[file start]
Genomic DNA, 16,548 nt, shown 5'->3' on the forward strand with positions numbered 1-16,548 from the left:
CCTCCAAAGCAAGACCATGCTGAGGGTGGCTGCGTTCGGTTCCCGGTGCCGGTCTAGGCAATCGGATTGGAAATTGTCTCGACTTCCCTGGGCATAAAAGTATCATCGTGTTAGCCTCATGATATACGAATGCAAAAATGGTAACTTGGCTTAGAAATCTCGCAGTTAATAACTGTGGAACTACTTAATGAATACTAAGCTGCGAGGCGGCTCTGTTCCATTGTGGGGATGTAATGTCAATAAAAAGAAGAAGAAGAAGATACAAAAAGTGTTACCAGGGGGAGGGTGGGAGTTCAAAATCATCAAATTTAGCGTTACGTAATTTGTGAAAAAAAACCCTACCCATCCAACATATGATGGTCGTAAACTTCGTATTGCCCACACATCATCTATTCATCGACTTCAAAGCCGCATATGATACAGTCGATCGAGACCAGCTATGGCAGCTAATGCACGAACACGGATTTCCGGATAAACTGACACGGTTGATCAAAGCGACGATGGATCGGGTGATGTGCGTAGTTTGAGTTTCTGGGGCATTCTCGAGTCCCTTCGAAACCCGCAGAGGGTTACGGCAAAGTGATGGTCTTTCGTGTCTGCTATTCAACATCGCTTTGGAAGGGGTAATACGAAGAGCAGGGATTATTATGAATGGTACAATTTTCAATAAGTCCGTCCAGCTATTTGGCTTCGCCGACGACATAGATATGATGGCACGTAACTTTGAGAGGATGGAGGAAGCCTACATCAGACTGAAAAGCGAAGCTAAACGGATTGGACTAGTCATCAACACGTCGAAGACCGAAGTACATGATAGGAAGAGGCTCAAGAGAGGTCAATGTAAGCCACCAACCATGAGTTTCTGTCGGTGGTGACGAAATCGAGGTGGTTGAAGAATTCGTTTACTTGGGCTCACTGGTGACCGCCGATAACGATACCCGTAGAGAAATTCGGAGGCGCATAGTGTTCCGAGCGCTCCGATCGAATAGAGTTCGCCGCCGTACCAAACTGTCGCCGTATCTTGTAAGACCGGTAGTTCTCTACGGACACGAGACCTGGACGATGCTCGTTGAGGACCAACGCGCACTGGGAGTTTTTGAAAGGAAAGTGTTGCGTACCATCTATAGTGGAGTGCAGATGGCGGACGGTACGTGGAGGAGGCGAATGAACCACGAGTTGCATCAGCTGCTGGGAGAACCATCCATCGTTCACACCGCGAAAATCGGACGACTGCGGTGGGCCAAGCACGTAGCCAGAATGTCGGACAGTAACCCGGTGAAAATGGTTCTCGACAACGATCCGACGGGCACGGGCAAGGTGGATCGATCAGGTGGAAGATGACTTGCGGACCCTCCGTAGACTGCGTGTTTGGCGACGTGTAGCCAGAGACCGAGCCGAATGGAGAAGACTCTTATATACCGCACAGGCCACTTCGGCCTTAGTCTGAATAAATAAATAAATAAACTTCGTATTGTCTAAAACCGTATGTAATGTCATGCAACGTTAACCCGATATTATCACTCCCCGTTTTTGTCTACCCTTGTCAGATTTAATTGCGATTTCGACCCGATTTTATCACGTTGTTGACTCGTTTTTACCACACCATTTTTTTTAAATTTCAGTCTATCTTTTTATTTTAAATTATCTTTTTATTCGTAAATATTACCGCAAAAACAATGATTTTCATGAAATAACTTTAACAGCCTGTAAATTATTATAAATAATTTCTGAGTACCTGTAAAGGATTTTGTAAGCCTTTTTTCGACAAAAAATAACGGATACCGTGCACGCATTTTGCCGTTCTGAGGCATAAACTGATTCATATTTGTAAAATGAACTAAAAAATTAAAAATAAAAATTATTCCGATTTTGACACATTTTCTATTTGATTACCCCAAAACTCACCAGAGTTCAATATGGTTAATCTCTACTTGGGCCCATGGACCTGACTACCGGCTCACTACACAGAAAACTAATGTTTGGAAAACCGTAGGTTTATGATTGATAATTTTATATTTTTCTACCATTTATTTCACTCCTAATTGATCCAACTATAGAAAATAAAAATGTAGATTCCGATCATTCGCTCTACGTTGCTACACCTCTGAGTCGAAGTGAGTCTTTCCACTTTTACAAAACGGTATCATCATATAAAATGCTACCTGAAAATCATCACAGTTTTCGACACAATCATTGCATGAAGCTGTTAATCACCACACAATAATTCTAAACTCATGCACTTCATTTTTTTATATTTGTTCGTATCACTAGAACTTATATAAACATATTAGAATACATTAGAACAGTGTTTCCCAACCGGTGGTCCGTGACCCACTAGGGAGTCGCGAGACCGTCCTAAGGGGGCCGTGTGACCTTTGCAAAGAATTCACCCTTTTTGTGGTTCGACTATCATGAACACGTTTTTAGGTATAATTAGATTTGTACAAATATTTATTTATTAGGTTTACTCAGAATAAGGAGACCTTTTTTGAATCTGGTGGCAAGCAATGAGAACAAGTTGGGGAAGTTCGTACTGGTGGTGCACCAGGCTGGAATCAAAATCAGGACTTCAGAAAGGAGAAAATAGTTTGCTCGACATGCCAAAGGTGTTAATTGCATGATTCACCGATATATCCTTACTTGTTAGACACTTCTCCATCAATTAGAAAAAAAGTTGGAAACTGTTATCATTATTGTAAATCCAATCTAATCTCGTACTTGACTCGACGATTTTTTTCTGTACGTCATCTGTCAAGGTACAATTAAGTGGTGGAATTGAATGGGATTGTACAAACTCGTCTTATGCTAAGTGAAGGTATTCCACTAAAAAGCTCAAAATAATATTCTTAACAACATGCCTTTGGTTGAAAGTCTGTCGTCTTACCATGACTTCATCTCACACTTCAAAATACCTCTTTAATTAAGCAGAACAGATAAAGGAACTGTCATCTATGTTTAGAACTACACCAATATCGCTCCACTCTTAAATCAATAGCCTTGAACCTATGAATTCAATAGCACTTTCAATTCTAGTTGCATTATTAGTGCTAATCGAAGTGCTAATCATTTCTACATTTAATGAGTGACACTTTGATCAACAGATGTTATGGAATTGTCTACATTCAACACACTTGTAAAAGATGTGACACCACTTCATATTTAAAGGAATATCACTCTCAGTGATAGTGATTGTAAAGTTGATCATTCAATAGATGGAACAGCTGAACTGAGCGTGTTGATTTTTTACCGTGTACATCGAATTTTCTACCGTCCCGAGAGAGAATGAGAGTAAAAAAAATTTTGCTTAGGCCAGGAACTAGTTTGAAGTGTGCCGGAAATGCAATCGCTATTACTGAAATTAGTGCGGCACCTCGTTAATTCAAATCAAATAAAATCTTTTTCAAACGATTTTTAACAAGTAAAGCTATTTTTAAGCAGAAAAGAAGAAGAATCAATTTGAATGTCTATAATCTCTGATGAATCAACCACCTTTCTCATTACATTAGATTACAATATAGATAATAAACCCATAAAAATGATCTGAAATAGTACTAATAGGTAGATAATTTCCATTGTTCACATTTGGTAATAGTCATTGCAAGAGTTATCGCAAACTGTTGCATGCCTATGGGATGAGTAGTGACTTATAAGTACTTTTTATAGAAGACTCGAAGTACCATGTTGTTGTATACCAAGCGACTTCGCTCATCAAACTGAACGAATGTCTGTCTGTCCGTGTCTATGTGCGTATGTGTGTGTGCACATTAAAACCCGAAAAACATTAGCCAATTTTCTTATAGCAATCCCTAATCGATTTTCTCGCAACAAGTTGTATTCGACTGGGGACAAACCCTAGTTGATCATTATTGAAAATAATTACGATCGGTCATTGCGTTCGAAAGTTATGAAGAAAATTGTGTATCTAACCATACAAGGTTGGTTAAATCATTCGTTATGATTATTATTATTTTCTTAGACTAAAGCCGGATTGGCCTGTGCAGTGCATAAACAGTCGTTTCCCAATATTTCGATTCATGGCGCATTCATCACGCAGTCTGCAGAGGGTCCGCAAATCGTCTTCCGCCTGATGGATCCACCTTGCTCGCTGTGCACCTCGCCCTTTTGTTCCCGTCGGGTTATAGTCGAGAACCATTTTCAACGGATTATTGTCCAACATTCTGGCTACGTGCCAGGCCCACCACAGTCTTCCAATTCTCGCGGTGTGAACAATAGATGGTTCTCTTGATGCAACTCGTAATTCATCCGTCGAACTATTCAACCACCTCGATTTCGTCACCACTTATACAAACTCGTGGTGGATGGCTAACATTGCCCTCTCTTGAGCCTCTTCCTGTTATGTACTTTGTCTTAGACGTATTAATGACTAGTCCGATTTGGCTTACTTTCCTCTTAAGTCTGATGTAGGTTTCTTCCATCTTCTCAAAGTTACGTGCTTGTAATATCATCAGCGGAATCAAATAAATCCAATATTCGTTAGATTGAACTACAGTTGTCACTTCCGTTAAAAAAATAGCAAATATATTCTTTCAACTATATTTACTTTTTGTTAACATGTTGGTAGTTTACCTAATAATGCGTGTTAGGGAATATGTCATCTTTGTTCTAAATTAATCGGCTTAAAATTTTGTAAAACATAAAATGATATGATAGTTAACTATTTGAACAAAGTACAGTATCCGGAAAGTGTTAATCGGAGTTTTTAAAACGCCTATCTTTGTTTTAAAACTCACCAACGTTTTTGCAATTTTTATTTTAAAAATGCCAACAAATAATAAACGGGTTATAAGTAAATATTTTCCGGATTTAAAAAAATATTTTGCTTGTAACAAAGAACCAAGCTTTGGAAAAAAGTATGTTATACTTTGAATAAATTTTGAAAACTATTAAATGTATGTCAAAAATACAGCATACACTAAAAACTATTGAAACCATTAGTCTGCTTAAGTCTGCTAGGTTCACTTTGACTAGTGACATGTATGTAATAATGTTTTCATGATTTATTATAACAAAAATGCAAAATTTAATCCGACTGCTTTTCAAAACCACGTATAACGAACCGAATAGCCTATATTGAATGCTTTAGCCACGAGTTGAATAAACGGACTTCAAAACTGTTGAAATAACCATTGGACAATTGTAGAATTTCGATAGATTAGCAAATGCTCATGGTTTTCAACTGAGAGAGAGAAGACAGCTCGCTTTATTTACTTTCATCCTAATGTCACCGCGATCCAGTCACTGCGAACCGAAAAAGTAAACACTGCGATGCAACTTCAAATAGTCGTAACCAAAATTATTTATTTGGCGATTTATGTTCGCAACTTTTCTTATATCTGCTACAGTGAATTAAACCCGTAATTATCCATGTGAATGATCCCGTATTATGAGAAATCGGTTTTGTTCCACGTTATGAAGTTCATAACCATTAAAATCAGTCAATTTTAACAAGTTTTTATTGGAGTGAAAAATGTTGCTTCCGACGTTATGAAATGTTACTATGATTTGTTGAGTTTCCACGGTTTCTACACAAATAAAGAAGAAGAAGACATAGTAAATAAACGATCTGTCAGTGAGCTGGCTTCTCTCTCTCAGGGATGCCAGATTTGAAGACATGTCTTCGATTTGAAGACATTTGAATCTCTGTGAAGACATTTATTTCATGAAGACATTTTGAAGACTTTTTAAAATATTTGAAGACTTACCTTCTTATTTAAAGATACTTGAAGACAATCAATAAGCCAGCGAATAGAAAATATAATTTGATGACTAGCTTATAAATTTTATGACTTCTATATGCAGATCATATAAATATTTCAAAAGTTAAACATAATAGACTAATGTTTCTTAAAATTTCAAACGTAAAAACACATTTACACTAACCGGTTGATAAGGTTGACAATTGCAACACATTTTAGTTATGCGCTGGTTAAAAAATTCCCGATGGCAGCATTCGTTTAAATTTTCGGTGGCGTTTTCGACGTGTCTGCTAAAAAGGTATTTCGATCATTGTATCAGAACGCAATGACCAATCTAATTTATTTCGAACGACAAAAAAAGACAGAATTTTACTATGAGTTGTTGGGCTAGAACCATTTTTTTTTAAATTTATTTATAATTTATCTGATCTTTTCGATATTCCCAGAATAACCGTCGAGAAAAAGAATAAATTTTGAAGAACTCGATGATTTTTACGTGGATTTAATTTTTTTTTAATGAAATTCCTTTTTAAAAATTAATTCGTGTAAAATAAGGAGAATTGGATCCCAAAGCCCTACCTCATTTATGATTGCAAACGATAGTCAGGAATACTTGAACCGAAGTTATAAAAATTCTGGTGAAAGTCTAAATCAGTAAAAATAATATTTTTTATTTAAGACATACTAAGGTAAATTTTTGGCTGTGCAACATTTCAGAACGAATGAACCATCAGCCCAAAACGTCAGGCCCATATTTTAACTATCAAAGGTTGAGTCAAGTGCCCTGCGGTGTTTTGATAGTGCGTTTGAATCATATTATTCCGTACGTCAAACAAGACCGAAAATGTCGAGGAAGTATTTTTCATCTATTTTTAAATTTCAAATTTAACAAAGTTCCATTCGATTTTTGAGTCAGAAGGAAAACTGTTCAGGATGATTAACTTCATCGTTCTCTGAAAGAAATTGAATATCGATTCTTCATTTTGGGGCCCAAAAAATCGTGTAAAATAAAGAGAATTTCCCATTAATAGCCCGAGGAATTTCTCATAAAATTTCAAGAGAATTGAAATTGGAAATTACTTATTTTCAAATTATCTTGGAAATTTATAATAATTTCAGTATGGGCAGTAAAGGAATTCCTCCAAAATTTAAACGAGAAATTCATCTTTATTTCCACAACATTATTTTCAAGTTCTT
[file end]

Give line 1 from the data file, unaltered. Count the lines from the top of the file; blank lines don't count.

Genomic DNA, 16,548 nt, shown 5'->3' on the forward strand with positions numbered 1-16,548 from the left: